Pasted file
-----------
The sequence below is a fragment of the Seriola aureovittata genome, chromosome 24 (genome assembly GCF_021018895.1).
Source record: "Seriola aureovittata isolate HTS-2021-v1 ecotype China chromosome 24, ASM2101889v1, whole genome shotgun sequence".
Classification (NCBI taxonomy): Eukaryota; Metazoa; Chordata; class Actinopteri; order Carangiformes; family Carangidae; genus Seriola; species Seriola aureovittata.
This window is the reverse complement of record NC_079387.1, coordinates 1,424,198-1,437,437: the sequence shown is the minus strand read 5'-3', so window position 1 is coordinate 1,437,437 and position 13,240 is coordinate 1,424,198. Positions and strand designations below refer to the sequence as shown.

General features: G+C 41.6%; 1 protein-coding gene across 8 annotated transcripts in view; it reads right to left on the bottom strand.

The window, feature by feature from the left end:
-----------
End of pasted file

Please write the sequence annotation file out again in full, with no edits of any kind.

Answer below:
The sequence below is a fragment of the Seriola aureovittata genome, chromosome 24 (genome assembly GCF_021018895.1).
Source record: "Seriola aureovittata isolate HTS-2021-v1 ecotype China chromosome 24, ASM2101889v1, whole genome shotgun sequence".
Classification (NCBI taxonomy): Eukaryota; Metazoa; Chordata; class Actinopteri; order Carangiformes; family Carangidae; genus Seriola; species Seriola aureovittata.
This window is the reverse complement of record NC_079387.1, coordinates 1,424,198-1,437,437: the sequence shown is the minus strand read 5'-3', so window position 1 is coordinate 1,437,437 and position 13,240 is coordinate 1,424,198. Positions and strand designations below refer to the sequence as shown.

General features: G+C 41.6%; 1 protein-coding gene across 8 annotated transcripts in view; it reads right to left on the bottom strand.

The window, feature by feature from the left end: